Tuesday, July 19, 2005

New Releases Tuesday (7/19)

Majorie Fair - Self Help Serenade (Capitol) Debut album from L.A.-based, but UK-adored, melancholic-pop trio. Features guest spots from Jon Brion, Joey Waronker and even keyboard legend and Beatle-buddy Billy Preston. Iggy Pop - A Million in Prizes (Virgin) 2 disc anthology spanning Pop's entire career, both solo and with The Stooges. Frank Black - Honeycomb (Back Porch) Latest solo effort from the former.., er, I mean current Pixies frontman. This one's a bit of an intimate, quiet affair that was recorded live in Nashville with local musicians.

Monday, July 18, 2005

The Intonation Music Festival- An Overview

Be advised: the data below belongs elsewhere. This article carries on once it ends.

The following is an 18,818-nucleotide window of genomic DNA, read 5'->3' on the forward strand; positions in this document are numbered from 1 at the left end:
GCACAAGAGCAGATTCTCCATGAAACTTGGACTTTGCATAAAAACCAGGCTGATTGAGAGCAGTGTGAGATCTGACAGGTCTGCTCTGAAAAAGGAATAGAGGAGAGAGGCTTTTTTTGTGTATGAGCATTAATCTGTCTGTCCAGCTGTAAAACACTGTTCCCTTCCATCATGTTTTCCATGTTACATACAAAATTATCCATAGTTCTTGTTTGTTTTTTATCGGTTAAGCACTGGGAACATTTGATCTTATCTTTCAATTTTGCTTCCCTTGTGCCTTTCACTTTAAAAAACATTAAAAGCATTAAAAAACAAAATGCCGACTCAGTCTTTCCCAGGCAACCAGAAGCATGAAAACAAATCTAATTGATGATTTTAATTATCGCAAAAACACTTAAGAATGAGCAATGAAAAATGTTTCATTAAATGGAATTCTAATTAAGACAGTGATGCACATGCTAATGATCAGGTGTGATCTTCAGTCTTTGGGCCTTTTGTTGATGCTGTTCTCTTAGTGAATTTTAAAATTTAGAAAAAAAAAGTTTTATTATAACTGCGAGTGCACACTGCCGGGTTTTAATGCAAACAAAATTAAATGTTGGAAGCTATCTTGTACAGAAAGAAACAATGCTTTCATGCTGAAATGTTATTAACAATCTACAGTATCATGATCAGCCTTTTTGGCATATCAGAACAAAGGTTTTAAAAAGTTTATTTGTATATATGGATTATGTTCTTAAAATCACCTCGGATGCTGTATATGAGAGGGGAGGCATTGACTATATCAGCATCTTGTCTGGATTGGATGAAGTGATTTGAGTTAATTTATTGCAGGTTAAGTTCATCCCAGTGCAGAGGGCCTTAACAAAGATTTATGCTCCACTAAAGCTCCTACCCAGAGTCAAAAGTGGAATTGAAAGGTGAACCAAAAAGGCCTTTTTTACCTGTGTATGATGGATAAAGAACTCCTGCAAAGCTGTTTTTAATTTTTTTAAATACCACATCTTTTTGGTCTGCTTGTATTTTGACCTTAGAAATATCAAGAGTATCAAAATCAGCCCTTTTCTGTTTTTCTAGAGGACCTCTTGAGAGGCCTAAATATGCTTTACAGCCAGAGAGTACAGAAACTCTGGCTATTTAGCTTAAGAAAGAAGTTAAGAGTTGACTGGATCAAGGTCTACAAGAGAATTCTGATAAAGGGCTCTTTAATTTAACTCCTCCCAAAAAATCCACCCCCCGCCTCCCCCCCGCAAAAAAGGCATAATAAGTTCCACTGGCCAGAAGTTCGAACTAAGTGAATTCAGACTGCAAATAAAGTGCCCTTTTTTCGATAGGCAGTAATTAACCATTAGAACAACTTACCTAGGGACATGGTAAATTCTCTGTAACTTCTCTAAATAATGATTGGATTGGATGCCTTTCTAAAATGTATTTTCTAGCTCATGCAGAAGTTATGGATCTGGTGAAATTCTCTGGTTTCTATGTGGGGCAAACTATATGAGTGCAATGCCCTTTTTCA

It's 6:00 PM and I'm still horrendously sore from a weekend spent on my feet in 90+ degree weather, but I'm a trooper. The festival went off mostly without a hitch, minus long lines for the food, taking too long to open the gates on Saturday morning, and a few sound problems that plagued bands like Prefuse 73 (too much bass obscuring the rest of their sound) and Xiu Xiu and the Hold Steady (certain instruments clearly not amped at times during their sets). Other than that every band started on time, water was plentiful and the mood was generally jovial. I was actually fairly surprised at how well-run it was, given what must have been a very low budget. Kudos to festival promoter and organizer Mike Reed. Hideout co-owner Tim Tutton introduced each band, and Thax Douglas provided 21 poems for the festivities, each with titles like "Thunderbirds Are Now! #2" and "Andrew Bird #4." By generally eschewing many of the other activities like the DJ tent, record fair and merch tables, I managed to hear and/or see almost every single band this weekend. I'll avoid making comments on every band for the sake of brevity, but here are some highlights and other notables: DAY ONE -Carl Newman, the redheaded frontman of AC Newman, started off his set with a guitar string completely out of tune. The band trudged through the "On the Table" and alerted him to the fact once it ended. Luckily, he managed to laugh it off, tune his guitar, and restart the show with an in-tune version of "On the Table." Andrew Bird later joined the band to whistle along with "Drink to Me Babe Then," guided by local alt-country singer Nora O'Connor, who provided back-up vocals and revealed herself to be quite pregnant. -Four Tet's Kieren Hebden performed alone with two laptops and a mixing board, a set up that may have fared better in the DJ tent. Though he sounded great, there wasn't much to watch for 45 minutes. I later spotted him hanging out with friends during the Wrens and snapped a quick picture. -The Go! Team was a treat, with singer/rapper Ninja keeping the crowd involved in their brand of 1970's action television show theme song music (Ladies say "Go," men say "Team!" "Go!" "Team!" "Go!" "Team!"). She eventually brought up a dozen or so neighborhood kids who had clearly just come from the park's public pool to dance along, which was adorable and hilarious. DAY TWO -Frenchkiss Records got the most love from the festival this weekend, with their three signature bands all featured on Sunday's lineup- Thunderbirds Are Now!, The Hold Steady, and Les Savy Fav. They were also three of the best sets of the weekend. TAN! showcased an incredible amount of energy on stage and a variety of circus tricks with their tambourines, and Les Savy Fav's Tim Harrington joined them on stage for a raucous finale. Meanwhile, the Hold Steady are one of my favorite bands of the moment, and singer Craig Finn showed a ton of personality to go along with his very unique voice and style of singing. And of course, what more can be said about Les Savy Fav. Tim Harrington is certifiably insane, and LSF puts on a serious show. He fashioned himself a hat out of tin foil, got the entire crowd to sit down together, threw a blow-up raft into the crowd, and poured a variety of substances over himself. They also played one of my favorite LSF songs, "Adoptduction," a story of a man kidnapped by "a dude with a moustache and a chick with an eyepatch." Classic. -The Decemberists closed the event with a set list that spanned all three of their studio albums. Singer Colin Meloy also managed to get the crowd to sit down for him, and at one point during "The Infanta" the wind was blowing so hard at the band it seemed like they were fighting to get through the song, an effect that strangely added perfectly to their pirate-rock sound. Check out the photoblog for a visual review of the festival and more specific commentary on the bands I was able to see. For $22 this weekend's festivities were a steal, and I hope the organizers will learn from the weekend's minor faults and make Intonation an annual event.